Authorities agreed to free more than 2,000 jailed activists, including the group’s chief, on top of lifting a ban on the group that will allow
it to contest forthcoming elections. They also guaranteed to unfreeze the group’s assets and bank accounts under a deal believed to have been finalized by the military’s leadership.
The agreement with the TLP is the third since 2015. The TLP came to prominence under the former firebrand preacher Khadam Hussain Rizvi during a protest campaign for the release of a police guard
who assassinated the Punjab governor in 2011 for demanding the reformation of the blasphemy law.
The TLP is part of the ultra-conservative
Barelvi group, a Sunni Muslim revivalist movement with more than 200 million followers in South Asia and parts of Europe. The TLP has in six years established unrivaled street power and a huge electoral base by exploiting issues such as blasphemy and the finality
During the 2018 elections, the TLP secured 2.2 million votes and became the fifth largest party in Pakistan.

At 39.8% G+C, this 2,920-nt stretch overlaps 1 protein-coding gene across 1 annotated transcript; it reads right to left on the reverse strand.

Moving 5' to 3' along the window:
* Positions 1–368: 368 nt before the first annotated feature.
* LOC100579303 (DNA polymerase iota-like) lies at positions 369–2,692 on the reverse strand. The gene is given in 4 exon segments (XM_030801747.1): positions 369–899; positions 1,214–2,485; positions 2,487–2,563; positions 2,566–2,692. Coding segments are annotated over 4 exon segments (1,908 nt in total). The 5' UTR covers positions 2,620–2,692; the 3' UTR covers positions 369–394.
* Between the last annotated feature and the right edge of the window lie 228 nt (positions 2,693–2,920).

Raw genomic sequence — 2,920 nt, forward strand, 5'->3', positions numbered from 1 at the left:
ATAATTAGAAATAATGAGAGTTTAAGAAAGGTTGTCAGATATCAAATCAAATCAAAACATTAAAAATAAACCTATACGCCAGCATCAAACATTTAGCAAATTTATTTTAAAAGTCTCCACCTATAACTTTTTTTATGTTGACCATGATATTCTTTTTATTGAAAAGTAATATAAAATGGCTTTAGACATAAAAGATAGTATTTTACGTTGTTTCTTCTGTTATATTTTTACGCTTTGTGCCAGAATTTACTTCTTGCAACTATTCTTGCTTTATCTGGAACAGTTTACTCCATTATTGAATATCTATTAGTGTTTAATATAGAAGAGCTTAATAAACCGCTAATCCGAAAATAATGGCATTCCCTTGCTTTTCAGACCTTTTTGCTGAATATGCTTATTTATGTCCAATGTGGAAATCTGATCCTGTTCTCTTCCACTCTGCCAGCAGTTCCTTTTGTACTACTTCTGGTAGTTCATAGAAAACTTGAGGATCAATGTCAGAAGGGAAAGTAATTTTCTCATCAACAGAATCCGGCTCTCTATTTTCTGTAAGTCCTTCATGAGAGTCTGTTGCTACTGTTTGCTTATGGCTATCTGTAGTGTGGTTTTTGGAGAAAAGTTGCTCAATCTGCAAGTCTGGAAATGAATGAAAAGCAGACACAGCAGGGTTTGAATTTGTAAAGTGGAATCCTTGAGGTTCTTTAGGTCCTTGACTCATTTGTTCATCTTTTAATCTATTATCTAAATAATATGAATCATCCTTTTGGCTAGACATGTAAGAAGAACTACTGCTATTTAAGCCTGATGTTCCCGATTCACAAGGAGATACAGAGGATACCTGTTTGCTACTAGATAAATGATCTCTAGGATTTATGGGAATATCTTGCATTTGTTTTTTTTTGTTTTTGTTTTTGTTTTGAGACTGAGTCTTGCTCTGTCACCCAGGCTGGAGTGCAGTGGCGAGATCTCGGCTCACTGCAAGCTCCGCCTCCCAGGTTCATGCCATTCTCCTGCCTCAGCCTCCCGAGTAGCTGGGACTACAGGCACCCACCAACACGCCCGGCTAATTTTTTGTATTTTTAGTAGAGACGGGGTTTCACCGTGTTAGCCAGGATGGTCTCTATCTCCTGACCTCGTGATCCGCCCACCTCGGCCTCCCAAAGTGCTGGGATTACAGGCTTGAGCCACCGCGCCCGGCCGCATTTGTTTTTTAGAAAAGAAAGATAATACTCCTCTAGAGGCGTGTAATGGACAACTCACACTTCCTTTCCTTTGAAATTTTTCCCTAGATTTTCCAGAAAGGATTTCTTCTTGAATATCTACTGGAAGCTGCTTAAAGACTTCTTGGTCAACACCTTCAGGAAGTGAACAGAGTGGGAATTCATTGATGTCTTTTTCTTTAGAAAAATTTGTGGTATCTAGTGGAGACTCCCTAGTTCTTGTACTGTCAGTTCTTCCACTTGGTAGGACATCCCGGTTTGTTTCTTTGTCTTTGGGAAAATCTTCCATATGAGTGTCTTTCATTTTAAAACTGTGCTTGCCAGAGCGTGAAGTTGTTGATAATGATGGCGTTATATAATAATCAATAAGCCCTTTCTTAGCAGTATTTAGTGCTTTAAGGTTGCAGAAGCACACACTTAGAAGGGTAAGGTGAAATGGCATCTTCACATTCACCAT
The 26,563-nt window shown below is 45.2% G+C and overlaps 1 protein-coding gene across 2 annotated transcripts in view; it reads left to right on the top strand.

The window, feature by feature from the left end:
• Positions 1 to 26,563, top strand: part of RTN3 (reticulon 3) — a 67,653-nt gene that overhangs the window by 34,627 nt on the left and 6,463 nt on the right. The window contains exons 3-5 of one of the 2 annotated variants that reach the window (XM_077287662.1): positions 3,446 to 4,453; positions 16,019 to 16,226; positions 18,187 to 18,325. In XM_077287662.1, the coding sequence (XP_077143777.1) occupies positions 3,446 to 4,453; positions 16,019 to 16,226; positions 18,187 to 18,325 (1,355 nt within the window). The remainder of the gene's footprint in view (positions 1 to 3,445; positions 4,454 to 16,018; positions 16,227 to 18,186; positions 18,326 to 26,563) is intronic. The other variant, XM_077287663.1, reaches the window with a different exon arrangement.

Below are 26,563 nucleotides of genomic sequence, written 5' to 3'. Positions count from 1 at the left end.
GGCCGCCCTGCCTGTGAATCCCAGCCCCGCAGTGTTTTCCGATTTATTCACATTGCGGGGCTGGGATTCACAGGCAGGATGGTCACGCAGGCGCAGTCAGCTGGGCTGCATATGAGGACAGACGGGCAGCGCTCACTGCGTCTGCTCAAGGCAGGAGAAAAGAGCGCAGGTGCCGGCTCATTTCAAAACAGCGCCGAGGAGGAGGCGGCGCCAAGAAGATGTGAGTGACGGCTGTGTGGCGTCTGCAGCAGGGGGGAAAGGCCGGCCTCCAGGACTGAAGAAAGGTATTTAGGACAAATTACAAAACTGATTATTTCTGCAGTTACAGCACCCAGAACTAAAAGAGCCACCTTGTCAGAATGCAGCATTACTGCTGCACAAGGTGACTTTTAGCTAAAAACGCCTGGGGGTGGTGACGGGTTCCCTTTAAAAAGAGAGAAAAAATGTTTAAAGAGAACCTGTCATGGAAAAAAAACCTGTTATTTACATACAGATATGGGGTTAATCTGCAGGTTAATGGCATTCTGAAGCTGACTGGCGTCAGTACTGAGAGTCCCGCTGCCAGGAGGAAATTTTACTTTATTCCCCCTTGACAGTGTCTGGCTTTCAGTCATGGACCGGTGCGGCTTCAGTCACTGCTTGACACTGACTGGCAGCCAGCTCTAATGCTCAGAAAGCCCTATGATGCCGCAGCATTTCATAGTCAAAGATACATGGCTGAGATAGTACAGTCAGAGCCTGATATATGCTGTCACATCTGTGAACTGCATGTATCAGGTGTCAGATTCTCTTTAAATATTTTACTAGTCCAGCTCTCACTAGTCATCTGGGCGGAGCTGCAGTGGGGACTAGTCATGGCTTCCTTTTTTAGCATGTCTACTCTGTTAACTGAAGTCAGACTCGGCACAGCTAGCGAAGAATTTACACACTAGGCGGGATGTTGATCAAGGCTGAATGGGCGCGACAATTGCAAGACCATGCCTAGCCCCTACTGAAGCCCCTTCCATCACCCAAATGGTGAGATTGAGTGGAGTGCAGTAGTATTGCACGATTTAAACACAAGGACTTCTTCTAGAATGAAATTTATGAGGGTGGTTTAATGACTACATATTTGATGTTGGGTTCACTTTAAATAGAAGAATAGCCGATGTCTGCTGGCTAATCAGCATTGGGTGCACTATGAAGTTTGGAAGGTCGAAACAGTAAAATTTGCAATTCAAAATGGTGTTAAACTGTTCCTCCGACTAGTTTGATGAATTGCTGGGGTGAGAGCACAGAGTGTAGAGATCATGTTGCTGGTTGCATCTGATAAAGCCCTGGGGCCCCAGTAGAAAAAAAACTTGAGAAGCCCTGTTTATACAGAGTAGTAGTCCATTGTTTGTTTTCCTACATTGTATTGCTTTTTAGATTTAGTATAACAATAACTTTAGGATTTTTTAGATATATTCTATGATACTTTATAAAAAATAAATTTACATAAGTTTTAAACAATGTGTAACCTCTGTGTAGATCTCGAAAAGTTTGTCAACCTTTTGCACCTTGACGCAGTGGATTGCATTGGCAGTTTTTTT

TLP does not have an armed militant wing but it has taken the Barelvi discourse to the mainstream of Pakistani politics.
In 2017, TLP
staged a sit-in at Islamabad on amendments in the election oath. This oath is a declaration by candidates that they believe in the finality of Prophet Mohammad in terms of the Election Act, 2017.
The violent mob, which had laid siege to the federal capital for several weeks, dispersed after a military-forced agreement was signed, meeting all the demands of the Barelvi clerics.
The agreement culminated in the resignation of law minister Zahid Hamid. It reintroduced the electoral declaration and released all TLP activists along with an assurance
that no case would be registered against the TLP leaders and workers after the end of the sit-in.
Former interior minister Ahsan Iqbal, Rizvi
and Lieutenant General Faiz Hameed signed the accord. Rizvi died in November 2020; his son Saad Hussain Rizvi succeeded him.
In November last
year, the group came out to the street again to demand the expulsion of the French ambassador in retaliation for the caricatures of Prophet Mohammad published by a French satirical magazine.
The demonstrations were intensified when France stood to defend their right to freedom of thought. Macron added fuel to the fire when he defended French secularism in the wake of the killing of a teacher accused
of showing the cartoons during a class discussion.
The religious group called off its protest following an agreement with the government through
Minister for Religious Affairs Pir Noorul Haq Qadri, former interior minister Ijaz Shah and a representative of the district administration.